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Terracon Assists Building Owners with New Legionella Guidelines

A 2015 outbreak of Legionaries’ disease (LD) in New York City resulted in 12 deaths and over 120 reported cases of the illness. The tragedy was caused by Legionella pneumophila, a bacterium identified and named after a 1976 sentinel event outbreak in Philadelphia during an American Legion Convention where 34 people died from this type of pneumonia.

Legionella bacteria are common to wet environments such as rivers, lakes, and streams with moderately elevated temperatures. The bacteria can be killed by treatment with high temperatures and chemical disinfectants. While drinking infected water is not hazardous, inhalation of infected water aerosols can be. Inhalation of cooling tower mists that escaped from rooftop mechanical systems on hospitals and schools in the area was found to be the source of exposure in New York.

shutterstock_342139919The Centers for Disease Control and Prevention (CDC) has reported that cases of LD are increasing, with the number of reported cases rising from 1,100 in 2000 to 4,954 in 2013. The CDC believes that illness from LD is considerably under-reported because cases are only investigated if considered to be part of an outbreak. The CDC estimates that 8,000 to 18,000 persons are hospitalized each year with the disease.

As cases of LD are reported it is important that the public understand the issue and that facility owners, managers, and operators who are responsible for safely maintaining water systems are educated on the changing nature of system regulation. Terracon’s industrial hygiene consultants work together with clients to proactively address potential LD threats.

ASHRAE Standard 188-2015

In June of 2015, the American Society of Heating, Refrigerating, and Air-Conditioning Engineers (ASHRAE) published its long-awaited Standard 188-2015, Legionellosis: Risk Management for Building Water Systems. The standard establishes minimum requirements for the “design, construction, commissioning, operation, maintenance, repair, replacement, and expansion of new and existing buildings water systems and components.”

To comply with the standard, building owners are required to form a team to develop a Water Management Program for all covered systems. However, the ASHRAE standard does not require preemptive bacterial testing to determine if system treatment is controlling Legionella. Program components must include maintenance, treatment, and a written contingency plan to be followed if an outbreak of LD is known or suspected to be associated with the system.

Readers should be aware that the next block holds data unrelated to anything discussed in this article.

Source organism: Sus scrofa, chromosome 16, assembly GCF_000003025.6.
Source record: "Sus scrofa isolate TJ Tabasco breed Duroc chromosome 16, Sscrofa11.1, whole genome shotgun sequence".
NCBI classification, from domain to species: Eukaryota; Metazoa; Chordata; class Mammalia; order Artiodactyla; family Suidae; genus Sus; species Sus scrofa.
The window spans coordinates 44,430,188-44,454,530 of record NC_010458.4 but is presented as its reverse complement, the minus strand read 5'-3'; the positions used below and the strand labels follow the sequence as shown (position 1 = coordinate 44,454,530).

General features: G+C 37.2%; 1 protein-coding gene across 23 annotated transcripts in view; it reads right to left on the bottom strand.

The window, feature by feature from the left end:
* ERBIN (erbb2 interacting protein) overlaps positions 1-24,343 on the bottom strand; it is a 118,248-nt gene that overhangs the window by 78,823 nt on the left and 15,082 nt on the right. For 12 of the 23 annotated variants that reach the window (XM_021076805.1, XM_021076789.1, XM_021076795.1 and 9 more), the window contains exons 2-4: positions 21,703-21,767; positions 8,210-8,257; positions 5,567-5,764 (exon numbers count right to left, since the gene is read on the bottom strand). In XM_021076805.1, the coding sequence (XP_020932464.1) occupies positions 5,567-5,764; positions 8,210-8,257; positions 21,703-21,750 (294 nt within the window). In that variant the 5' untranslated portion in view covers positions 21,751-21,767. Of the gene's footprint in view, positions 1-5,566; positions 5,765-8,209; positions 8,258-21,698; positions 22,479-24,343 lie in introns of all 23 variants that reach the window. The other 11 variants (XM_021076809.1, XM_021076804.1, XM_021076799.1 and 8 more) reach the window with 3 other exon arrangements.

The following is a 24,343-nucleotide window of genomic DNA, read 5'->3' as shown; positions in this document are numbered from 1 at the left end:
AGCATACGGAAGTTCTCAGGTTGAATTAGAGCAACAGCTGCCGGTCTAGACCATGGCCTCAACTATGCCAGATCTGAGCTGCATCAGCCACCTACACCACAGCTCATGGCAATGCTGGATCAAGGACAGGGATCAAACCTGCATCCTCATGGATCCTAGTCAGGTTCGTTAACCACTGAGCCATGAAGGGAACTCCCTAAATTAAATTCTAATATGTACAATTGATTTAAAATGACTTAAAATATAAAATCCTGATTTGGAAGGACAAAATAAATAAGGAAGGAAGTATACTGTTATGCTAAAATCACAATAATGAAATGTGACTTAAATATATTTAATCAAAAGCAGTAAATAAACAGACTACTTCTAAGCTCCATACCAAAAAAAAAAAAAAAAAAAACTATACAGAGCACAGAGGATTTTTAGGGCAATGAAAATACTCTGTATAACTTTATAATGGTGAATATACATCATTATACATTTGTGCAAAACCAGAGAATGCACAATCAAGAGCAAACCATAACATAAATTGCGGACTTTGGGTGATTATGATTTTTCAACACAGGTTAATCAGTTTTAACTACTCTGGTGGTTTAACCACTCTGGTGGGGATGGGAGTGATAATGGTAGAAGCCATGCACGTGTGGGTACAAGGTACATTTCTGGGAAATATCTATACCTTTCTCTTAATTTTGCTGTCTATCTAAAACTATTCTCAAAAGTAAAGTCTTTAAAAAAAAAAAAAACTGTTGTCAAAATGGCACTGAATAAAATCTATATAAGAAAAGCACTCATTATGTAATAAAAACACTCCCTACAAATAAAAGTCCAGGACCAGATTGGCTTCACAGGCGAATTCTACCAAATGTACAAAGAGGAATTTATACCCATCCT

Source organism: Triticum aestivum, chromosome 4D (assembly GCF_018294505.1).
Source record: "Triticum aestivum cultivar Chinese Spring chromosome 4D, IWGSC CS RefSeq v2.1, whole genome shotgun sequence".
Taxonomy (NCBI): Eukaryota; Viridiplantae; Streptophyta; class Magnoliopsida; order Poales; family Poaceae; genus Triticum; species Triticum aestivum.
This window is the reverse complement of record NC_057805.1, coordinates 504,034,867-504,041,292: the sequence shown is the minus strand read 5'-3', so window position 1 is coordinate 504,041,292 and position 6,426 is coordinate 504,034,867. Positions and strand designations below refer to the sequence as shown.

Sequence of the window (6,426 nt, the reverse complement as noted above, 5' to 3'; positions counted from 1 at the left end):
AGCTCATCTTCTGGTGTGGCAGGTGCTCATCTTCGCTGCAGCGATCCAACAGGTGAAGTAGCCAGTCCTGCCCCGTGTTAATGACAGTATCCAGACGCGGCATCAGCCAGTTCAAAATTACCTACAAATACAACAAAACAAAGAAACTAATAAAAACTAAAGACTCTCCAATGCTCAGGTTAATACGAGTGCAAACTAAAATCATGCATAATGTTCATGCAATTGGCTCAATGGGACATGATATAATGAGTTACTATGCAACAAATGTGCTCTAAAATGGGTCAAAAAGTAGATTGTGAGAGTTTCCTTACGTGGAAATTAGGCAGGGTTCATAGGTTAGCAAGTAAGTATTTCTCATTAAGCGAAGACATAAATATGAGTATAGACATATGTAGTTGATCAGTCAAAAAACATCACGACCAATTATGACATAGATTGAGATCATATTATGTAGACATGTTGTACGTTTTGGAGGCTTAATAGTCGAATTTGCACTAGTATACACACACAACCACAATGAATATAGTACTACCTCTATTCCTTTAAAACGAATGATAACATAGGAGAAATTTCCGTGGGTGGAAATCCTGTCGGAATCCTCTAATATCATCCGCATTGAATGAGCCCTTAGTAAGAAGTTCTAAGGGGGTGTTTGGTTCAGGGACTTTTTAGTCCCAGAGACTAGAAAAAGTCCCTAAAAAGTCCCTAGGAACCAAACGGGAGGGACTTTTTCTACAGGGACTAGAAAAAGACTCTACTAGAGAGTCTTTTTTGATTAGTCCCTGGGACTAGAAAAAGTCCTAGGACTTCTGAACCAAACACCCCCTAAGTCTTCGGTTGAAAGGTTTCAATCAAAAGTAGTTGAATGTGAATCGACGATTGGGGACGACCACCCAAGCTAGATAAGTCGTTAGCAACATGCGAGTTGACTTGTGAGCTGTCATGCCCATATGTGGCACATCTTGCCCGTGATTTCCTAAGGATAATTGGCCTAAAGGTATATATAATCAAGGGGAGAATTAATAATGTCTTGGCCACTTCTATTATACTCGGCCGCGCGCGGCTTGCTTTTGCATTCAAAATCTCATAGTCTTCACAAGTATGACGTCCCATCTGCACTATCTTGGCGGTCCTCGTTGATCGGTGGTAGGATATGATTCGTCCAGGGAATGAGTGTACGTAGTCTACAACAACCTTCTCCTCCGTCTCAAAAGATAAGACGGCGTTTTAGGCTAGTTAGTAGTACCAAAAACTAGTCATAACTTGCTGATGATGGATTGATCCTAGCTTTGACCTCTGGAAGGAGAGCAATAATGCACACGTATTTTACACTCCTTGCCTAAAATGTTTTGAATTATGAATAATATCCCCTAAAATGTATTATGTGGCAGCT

Emergency Regulations

Following the release of ASHRE Standard and outbreak of LD, the New York State Department of Health quickly (August) enacted emergency regulations requiring building owners to comply with the Contingency Response Plan in Section 7.2 of ASHRAE Standard 188-2015. This includes registering their cooling towers and testing for Legionella within 30 days of enactment. The emergency regulation also requires ongoing inspections every 90 days and immediate disinfection once a culture sample tests positive for Legionella bacteria.shutterstock_354539798

AIHA® Guidance

Also this year, the American Industrial Hygiene Association (AIHA®) published a guideline called Recognition, Evaluation, and Control of Legionella in Building Water Systems. The AIHA® approach requires inventorying system components and sampling building water systems for Legionella to prevent outbreaks of LD. The AIHA® philosophy complements the ASHRAE standard by suggesting that some level of testing is necessary to ensure that system control measures are effective.

Enlisting the experience of a partner like Terracon to help is a modest upfront investment that can save lives. Terracon brings nationwide industrial hygiene expertise and certification along with experience partnering with clients to identify LD, indoor air quality, and other environmental concerns and develop solutions before clients’ businesses are impacted.


Crandall image1Mike Crandall is the manager for industrial hygiene services in the Phoenix office. He is certified in the comprehensive practice of industrial hygiene and the specialty area of indoor environmental quality by the American Board of Industrial Hygiene, and is a Green Building Institute LEED® Accredited Professional. Mike specializes in investigating buildings with microbial contamination problems and has provided litigation support in these types of matters. He has more than 37 years of experience in industrial hygiene consulting and research.